News from Upstate
Doretta Royer 315 464-4833
Upstate’s VCFS Center attracts patients from afar
SYRACUSE, N.Y. — One can’t help but see that little Luciana Alvarado feels at home on the lap of her dad, Marcel, in Dr. Robert Shprintzen’s examination room at the VCFS (Velo-Cardio-Facial Syndrome) International Center at Upstate Medical University.
But, this brown-haired, five-year old girl with a long ponytail is far from home. She’s at the end of a two-week visit that took her and her family more than 2,300 miles from their home in Panama City, Panama, to Upstate, where she received specialized medical care unavailable in her native country.
Luciana needed a pharyngeal flap operation to correct a speech and language impairment resulting from VCFS, a complex genetic condition characterized by a combination of more than 190 physical, behavioral or biochemical characteristics, including, but not limited to, abnormal pharyngeal development and velopharyngeal incompetence, and heart defects. VCFS also came to be called Shprintzen syndrome after Upstate’s Shprintzen, who is credited with delineating the VCFS genetic disorder.
Luciana was diagnosed with VCFS at three months of age when doctors in Panama discovered a congenital heart disorder that placed her in a risk category for VCFS screening. After an operation in Boston to correct the heart disorder at the age of one, she spent her toddler years clear of VCFS symptoms. However, when she began to form words and sentences, her parents noticed that she had a hypernasal tone to her voice and that her words and sounds were difficult to understand.
“She was seen by a speech therapist at home and that helped, but we were told that only a certain type of surgery not available in Panama could correct her problem,” said Marcel Alvarado. “We searched the Internet for help and found the VCFS International Center at Upstate.”
“The Alvarado family contacted us last November through our Distance Care program,” said Shprintzen, director of the VCFS International Center, the Communication Disorder Unit, and the Center for Genetic Communicative Disorders at Upstate. He is also professor of otolaryngology and pediatrics at Upstate. “We used Skype to speak to Luciana and her parents and to assess results from tests conducted by her physicians in Panama City.”
Shprintzen and his colleagues determined that Luciana would be a good candidate for a pharyngeal flap operation. “Luciana had an anatomical deficiency in her palate which is common in VCFS patients,” he said. “She lacked separation between her oral and nasal cavities, resulting in air escaping from her nasal cavity. This caused her inability to correctly resonate sounds. This operation would restore her velopharyngeal competence by developing a functional seal between her nasal cavity and her oral cavity.”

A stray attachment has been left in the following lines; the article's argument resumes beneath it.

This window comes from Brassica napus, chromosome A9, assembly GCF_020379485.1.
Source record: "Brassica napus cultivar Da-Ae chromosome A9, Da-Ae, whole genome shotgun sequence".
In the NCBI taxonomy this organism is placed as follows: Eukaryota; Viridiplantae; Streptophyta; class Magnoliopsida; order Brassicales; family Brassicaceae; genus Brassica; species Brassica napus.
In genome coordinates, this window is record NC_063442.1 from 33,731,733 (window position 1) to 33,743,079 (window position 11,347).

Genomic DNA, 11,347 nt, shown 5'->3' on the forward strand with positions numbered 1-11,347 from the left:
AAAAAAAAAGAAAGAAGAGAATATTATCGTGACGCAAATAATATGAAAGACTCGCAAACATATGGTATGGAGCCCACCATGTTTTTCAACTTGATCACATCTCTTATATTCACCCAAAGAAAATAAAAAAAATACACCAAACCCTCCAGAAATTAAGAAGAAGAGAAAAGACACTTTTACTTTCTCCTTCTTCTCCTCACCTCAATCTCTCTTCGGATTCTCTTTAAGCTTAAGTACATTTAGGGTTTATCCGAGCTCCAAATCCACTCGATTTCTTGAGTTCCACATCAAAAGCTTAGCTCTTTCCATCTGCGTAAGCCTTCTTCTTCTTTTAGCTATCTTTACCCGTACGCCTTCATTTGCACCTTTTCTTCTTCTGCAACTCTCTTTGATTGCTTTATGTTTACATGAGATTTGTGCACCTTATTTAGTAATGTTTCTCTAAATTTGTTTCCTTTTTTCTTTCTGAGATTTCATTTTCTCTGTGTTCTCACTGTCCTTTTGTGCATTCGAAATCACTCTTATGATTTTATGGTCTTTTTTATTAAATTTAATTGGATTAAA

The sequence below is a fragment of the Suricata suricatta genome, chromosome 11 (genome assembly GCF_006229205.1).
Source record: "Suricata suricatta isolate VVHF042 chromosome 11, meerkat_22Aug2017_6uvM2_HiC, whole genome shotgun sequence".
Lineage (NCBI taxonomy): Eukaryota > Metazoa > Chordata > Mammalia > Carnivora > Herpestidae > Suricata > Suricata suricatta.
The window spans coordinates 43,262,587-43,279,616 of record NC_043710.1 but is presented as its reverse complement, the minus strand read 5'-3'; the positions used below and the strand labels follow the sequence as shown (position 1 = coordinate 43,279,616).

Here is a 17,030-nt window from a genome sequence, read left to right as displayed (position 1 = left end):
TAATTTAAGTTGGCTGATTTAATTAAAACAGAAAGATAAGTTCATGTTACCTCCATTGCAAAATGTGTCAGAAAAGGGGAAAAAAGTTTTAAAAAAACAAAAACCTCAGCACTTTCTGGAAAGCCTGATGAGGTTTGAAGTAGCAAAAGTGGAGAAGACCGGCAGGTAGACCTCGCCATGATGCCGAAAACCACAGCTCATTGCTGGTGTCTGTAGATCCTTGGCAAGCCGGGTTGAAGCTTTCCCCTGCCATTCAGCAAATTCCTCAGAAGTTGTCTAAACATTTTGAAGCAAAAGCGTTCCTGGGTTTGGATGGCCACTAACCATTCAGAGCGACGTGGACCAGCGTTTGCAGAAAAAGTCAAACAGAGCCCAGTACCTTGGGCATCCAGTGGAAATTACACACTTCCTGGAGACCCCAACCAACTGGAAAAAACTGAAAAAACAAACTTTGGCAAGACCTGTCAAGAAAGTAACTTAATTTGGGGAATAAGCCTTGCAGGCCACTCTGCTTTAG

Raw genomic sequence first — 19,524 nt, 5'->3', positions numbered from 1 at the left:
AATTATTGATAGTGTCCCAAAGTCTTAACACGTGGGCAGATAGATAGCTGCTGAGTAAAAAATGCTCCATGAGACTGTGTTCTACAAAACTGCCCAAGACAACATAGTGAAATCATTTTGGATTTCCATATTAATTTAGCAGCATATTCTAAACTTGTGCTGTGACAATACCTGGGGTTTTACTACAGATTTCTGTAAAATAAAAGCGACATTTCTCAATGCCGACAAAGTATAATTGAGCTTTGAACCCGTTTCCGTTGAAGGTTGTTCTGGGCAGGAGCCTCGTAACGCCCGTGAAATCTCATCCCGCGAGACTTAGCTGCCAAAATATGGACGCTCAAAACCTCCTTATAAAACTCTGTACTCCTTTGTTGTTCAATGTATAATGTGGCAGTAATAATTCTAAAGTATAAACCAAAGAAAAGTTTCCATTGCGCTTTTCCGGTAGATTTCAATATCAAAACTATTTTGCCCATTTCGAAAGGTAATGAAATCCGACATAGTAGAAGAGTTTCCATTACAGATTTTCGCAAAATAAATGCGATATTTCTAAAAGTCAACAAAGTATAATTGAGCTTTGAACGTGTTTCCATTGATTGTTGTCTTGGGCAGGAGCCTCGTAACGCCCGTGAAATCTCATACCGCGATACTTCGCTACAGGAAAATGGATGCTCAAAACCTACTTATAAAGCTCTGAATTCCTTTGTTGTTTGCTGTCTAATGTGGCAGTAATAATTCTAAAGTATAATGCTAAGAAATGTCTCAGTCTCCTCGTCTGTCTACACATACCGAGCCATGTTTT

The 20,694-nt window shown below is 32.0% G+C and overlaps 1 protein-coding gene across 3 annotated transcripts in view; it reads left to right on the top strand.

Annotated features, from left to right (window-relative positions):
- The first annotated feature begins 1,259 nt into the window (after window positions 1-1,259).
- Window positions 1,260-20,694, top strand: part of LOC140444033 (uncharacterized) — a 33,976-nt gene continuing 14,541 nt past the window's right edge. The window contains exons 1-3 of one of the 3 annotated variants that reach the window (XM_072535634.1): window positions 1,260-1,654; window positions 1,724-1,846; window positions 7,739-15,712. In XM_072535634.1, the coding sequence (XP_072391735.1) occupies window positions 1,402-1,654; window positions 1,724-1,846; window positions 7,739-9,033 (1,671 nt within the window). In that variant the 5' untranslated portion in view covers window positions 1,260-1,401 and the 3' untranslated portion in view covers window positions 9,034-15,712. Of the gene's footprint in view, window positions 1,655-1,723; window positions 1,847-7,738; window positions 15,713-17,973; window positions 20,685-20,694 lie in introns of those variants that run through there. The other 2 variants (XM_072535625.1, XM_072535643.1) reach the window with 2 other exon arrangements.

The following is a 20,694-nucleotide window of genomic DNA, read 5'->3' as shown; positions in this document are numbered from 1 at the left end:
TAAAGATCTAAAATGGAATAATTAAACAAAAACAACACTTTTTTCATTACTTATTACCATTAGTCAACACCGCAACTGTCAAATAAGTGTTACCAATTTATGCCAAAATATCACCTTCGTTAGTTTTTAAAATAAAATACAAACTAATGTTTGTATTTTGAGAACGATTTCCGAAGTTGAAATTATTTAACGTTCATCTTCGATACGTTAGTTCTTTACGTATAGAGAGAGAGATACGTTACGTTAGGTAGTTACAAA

Shprintzen and Anne Marie Higgins, clinical and research coordinator for the VCFS International Center, then referred the Alvarado family to Sherard Tatum, M.D., of Upstate’s Department of Otolaryngology and Communication Sciences, who operated on Luciana June 28.
According to Shprintzen, Tatum he has become the world’s most experienced surgeon to perform this operation on VCFS patients. In addition, Tatum has added advanced techniques to this surgery, enhancing speech results for these patients.
“It will take a few months before we can call the surgery a success, but the initial outcome looks good,” Shprintzen said. “After her follow-up visit to us within the year, she shouldn’t require any more operations to correct this problem.”
Luciana’s parents are elated: “We had wonderful support from everyone at the VCFS International Center. They made us feel comfortable and very much at home.”
The VCFS International Center continues to advance its global reach. This summer, patients from Italy, Australia and Ireland are scheduled to visit the center for the same operation performed on Luciana.
The VCFS International Center is a division of Upstate’s Department of Otolaryngology and Communication Sciences. For more information about VCFS, visit http://www.upstate.edu/uh/ent/vcf.
Search Upstate News
Upstate in the News
- Your 'living will': What happens if you change your mind?
- New study says more than half of U.S. babies sleep in unsafe conditions
WSYR TV9 Syracuse
- Upstate doctor: Why we still need World AIDS Day (Commentary)
Syracuse Post Standard
- Upstate expects to screen more smokers for lung cancer now that Medicare will pay for test
Syracuse Post Standard
- Upstate University Hospital Now Home to MAKOplasty Technology
News 10 Now
- Upstate University Hospital deserves praise for correcting its finances
Syracuse Post Standard